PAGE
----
Analyze Assets

The customer and supplier must analyze the assets involved in an acquisition or divestiture as they relate to the outsourcing relationship. For example, an acquired entity may have assets that should transfer to the supplier because they are similar in nature to those that the supplier took at the outset of the transaction. In a divestiture, the divested entity may want to buy back the assets that are used to serve that business. In those cases, the outsourcing agreement must provide the necessary rights for the customer to cause a transfer of the dedicated assets and third party agreements from the supplier to the divested entity. When a deal is international in scope, undoing the asset transfers in various countries can add complexity.

Evaluate Employees

Similar to the physical assets, extraordinary business changes require an assessment of the affected "in-scope" employees. With an acquisition, the customer must determine if there are "in-scope" employees who should transfer to the supplier. With a divestiture, the customer must determine whether the divested entity will want to hire back any employees who have transferred to the supplier. In that case, the customer needs to determine whether that hiring back of employees will affect any rights of the customer with respect to the customer’s rights to hire back its employees in the future. For example, many outsourcing agreements place some numerical or percentage-based limit on the number of dedicated personnel available for hire at any unwinding of the relationship. If a divested entity hires some of those people, the customer may have a lower available number of people to hire back or transfer to another provider at the customer’s unwinding of the relationship.

Plan for Termination Issues

The termination issues in an outsourcing relationship for an acquisition, or merger, are different from those in a divestiture. In an acquisition or merger situation, the customer may desire to move its services to the outsourcing provider used by the acquired or acquiring entity. In that case, the customer will need to evaluate the termination clauses, and its ability to leave the outsourcing agreement for those reasons. Many outsourcing agreements permit the customer to exit the relationship if the customer has a change of control or other similarly large organic change. Often, there is some amount of termination charges associated with that exit right, but usually it is a lesser amount than the charges that would apply in a termination for convenience.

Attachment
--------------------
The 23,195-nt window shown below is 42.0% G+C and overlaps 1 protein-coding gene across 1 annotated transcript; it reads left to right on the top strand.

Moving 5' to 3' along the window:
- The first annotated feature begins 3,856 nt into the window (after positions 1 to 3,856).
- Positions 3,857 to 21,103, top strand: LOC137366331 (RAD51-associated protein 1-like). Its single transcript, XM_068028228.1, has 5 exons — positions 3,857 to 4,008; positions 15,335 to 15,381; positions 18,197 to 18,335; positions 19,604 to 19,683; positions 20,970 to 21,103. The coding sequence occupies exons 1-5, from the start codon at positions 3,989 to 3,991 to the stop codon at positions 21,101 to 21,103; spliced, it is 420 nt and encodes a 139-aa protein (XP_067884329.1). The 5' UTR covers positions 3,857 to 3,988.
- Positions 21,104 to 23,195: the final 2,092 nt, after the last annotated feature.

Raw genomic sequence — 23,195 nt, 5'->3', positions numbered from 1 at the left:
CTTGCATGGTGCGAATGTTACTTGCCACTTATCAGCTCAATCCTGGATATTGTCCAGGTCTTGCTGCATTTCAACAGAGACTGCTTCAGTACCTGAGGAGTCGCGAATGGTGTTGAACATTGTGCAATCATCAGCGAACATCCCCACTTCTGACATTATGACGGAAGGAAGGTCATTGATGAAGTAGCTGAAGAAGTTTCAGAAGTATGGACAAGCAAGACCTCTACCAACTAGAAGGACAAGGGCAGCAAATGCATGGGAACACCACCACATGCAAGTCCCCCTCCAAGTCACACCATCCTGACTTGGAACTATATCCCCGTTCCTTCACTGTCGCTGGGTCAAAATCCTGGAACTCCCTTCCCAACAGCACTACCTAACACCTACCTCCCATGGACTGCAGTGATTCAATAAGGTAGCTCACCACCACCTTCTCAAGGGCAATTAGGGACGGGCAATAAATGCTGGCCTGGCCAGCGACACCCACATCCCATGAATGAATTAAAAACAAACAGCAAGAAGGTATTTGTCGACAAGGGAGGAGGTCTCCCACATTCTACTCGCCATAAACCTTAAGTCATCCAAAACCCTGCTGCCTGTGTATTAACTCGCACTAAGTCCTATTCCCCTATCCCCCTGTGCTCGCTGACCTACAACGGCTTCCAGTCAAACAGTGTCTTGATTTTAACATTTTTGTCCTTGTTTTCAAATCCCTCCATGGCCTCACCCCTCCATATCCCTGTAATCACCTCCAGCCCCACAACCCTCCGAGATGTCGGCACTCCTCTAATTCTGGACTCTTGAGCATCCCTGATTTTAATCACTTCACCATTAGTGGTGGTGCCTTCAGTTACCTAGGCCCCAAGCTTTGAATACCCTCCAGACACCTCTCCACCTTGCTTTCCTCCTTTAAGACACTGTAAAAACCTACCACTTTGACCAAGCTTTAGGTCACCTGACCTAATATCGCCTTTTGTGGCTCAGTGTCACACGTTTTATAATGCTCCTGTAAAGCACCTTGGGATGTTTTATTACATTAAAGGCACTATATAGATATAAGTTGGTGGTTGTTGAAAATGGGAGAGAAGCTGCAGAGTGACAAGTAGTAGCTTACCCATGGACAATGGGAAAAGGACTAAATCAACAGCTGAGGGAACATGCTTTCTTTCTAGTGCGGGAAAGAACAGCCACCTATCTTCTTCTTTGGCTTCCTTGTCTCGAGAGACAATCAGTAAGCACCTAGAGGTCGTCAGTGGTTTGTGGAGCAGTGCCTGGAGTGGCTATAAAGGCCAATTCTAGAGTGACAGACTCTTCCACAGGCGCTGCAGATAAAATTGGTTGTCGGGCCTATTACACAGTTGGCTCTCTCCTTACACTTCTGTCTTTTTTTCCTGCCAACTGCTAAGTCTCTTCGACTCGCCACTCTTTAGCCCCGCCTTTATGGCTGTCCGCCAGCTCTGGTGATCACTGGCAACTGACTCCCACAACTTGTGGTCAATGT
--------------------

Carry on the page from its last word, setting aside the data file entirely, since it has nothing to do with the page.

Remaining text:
For a divestiture, the termination issues are more complex. If there are pricing and other fluctuation bands, as discussed above, that permit a certain amount of change and fluctuation in the consumption of services, then it is possible that the divestiture will not cause the customer to exceed these bands, and the customer may continue to enjoy the same services and pricing after the divestiture. If the divestiture is a large one, with a large impact on the services consumed, then at some point the exit of the business may cause a termination for convenience in one or more service areas, and termination charges may be triggered. It is important that the outsourcing agreement be clear about the amount of services that may be removed from the supplier’s scope without incurring termination charges.

Consider Flexibility at the Start

It is important for customers entering into long-term outsourcing relationships to build in flexibility and protections to allow for significant and inevitable corporate changes. Some of these protections include rights to reduce the scope of services without penalties, rights to reduce service consumption down to a negotiated level without a penalty, extraordinary events clauses that permit change without causing price increases, and an understanding of when termination charges will apply. 

Copyright © 2007, Mayer, Brown, Rowe & Maw LLP. and/or Mayer Brown International LLP. This Mayer Brown article provides information and comments on legal issues and developments of interest. The foregoing is not a comprehensive treatment of the subject matter covered and is not intended to provide legal advice. Readers should seek specific legal advice before taking any action with respect to the matters discussed herein.

Mayer Brown is a combination of two limited liability partnerships: one named Mayer Brown LLP, established in Illinois, USA; and one named Mayer Brown International LLP, incorporated in England.